Ceasefire in Syria Fizzles As Violence Spills into Turkey
Mike Brownfield /
A ceasefire between Syria’s government and rebel forces appeared, for a moment, to be on the horizon. But in reality it was nothing more than a mirage that evaporated over the weekend when dictator Bashar al-Assad’s government demanded concessions from the opposition who have been under unceasing attacks for the past year.
The Guardian reports on the state of play in Syria and the brokered ceasefire that never was:
Kofi Annan, the former UN secretary-general, had called for a pullout to be completed by Tuesday morning with a ceasefire taking effect 48 hours later as the first stage in a six-point international plan for political negotiations between the Assad regime and its opponents.
Amid evidence of continuing government operations, Syria’s foreign ministry said it was demanding written guarantees that “armed terrorist groups” would lay down their weapons.
It has been speculated that Assad agreed to the ceasefire last week as a strategic ploy to demand more concessions from the rebels who are standing against Assad’s reign of terror. The Guardian writes:
“This is a totally predictable move,” said Emile Hokayem of the International Institute for Strategic Studies. “By accepting Annan’s plan, Assad wanted to demand – and get – reciprocity to put pressure on a fragmented opposition. Russia will support this demand and the Friends of Syria have painted themselves into a corner. Can they really say no at this point? And Assad thinks that the moment a senior diplomat or official knocks at his door, that he’s back in the game.”
In the meantime, the killing continues, as it has for the past 13 months. Reports emerged of the Syrian government conducting summary executions all while attacks have been perpetrated across the border on Syrian refugee camps in Turkey. To date, it is estimated that as many as 10,000 have been killed in the Syrian government’s crackdown. Heritage’s James Phillips says it’s high time for Assad’s regime to go:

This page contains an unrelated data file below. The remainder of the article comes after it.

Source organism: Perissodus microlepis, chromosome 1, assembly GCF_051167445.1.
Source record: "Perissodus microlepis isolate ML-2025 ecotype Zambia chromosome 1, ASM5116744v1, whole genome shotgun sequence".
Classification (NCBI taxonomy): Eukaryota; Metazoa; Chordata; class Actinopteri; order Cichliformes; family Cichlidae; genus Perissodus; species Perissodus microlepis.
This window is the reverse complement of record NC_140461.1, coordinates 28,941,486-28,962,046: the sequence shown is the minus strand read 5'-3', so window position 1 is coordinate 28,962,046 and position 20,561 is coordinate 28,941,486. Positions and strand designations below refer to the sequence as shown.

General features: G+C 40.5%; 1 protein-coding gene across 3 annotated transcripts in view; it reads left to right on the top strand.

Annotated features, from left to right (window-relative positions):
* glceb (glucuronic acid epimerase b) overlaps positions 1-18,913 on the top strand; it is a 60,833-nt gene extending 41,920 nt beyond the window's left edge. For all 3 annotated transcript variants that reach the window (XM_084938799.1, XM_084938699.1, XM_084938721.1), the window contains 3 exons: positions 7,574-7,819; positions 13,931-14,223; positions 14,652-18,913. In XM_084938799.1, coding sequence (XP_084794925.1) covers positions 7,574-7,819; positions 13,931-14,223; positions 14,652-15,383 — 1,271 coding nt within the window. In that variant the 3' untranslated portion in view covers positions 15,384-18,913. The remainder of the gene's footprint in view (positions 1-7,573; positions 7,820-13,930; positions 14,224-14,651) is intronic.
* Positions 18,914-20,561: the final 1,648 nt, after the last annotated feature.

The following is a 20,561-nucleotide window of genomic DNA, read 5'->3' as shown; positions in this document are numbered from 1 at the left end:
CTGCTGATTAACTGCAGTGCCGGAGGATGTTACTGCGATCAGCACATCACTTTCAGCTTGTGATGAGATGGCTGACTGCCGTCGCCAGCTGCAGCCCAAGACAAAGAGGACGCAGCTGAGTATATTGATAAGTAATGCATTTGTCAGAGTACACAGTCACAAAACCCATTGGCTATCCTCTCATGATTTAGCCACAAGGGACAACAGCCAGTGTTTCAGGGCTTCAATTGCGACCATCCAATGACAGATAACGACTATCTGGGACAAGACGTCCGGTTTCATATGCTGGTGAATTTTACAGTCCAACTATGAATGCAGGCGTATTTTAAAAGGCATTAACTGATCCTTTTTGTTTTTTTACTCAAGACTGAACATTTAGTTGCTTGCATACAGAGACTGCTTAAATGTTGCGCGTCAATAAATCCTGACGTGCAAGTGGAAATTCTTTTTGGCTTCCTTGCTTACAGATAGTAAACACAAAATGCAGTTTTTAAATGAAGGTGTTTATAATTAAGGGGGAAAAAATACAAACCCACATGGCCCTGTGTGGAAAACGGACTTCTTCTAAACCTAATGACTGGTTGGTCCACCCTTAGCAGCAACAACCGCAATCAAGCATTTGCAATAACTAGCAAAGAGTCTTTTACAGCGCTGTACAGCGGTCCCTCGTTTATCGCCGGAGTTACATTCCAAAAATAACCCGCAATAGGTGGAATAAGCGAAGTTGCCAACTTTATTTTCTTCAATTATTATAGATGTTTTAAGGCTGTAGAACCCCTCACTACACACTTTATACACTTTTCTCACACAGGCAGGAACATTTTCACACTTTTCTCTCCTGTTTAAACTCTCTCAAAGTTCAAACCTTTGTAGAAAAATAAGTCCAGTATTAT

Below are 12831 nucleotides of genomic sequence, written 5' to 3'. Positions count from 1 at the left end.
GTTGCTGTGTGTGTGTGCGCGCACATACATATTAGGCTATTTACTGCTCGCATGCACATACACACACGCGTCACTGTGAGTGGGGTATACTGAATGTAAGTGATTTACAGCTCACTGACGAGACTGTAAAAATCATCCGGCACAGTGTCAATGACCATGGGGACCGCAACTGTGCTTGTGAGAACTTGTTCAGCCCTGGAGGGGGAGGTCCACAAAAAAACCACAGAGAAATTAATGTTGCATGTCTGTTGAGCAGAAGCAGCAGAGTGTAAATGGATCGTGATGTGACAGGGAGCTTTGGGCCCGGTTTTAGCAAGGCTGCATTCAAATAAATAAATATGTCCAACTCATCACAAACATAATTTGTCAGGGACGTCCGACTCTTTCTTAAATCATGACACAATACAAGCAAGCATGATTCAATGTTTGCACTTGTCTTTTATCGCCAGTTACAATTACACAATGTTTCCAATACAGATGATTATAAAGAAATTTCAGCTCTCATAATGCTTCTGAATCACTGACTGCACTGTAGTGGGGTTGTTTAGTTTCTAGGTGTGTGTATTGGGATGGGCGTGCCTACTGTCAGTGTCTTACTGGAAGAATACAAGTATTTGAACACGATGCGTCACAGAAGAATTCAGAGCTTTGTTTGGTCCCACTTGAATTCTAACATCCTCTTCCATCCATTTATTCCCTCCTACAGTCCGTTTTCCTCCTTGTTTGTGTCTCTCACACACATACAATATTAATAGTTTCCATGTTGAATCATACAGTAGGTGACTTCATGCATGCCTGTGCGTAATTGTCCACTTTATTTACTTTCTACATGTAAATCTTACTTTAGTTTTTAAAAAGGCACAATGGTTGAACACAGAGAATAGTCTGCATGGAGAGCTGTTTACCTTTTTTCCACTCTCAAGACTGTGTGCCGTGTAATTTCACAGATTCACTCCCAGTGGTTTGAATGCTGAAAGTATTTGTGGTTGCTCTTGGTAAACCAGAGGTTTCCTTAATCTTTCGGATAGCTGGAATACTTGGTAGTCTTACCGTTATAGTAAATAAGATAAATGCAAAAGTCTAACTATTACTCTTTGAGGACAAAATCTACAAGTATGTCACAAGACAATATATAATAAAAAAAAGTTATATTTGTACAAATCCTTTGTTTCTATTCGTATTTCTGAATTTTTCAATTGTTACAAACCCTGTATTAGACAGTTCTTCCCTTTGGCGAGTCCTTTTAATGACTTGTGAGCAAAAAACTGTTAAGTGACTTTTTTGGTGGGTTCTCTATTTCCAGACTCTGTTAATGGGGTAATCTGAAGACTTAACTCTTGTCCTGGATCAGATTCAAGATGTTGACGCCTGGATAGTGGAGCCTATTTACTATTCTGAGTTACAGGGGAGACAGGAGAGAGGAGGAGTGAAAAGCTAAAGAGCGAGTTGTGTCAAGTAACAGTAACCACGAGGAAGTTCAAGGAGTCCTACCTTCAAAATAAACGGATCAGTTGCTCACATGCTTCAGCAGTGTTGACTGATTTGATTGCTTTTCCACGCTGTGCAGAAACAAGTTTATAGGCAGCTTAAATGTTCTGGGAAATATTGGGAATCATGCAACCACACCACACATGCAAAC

Syrian President Bashar Assad’s regime, which has made war on its own citizens, has lost whatever legitimacy it once had. The United States correctly has called for Assad to step down from power. His regime has supported numerous Palestinian, Lebanese, Iraqi, and Kurdish terrorist groups in attacks on Americans and U.S. allies; has subverted Lebanon’s independence, assassinated its leaders, and blocked Arab peace efforts with Israel; and remains both a state sponsor of terrorism and Iran’s most important ally…
The U.S. can play a constructive role in the conflict by supporting efforts to deliver humanitarian aid. The U.S. should also be working closely with regional partners, especially Turkey, both to help speed the transition to a new, legitimate government and to continue diplomatic pressure and international sanctions against the Assad regime.
However, Phillips says the United States should not engage in direct military intervention.
Read more in Next Steps for U.S. in Syria Crisis.